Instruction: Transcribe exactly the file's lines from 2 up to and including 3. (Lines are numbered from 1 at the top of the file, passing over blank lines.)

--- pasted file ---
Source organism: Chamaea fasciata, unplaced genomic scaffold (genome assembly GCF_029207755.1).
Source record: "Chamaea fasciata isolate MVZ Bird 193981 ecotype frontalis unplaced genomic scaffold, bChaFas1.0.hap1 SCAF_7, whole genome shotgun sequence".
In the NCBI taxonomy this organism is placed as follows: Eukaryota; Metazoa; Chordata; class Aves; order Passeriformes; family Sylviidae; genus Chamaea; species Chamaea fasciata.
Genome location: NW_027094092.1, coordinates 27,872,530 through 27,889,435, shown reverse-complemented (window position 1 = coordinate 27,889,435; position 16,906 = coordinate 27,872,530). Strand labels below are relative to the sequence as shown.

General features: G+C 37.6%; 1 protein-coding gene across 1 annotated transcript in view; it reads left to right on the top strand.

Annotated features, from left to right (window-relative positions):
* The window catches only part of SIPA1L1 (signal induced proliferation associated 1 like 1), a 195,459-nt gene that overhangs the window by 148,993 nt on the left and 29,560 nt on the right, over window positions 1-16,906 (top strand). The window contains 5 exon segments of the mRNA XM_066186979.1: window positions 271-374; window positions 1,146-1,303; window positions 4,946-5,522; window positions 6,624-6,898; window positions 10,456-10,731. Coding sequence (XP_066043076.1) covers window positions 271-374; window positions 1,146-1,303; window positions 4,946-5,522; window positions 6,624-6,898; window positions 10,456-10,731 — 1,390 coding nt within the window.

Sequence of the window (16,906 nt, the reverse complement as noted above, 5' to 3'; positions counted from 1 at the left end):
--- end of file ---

Source record: "Chamaea fasciata isolate MVZ Bird 193981 ecotype frontalis unplaced genomic scaffold, bChaFas1.0.hap1 SCAF_7, whole genome shotgun sequence".
In the NCBI taxonomy this organism is placed as follows: Eukaryota; Metazoa; Chordata; class Aves; order Passeriformes; family Sylviidae; genus Chamaea; species Chamaea fasciata.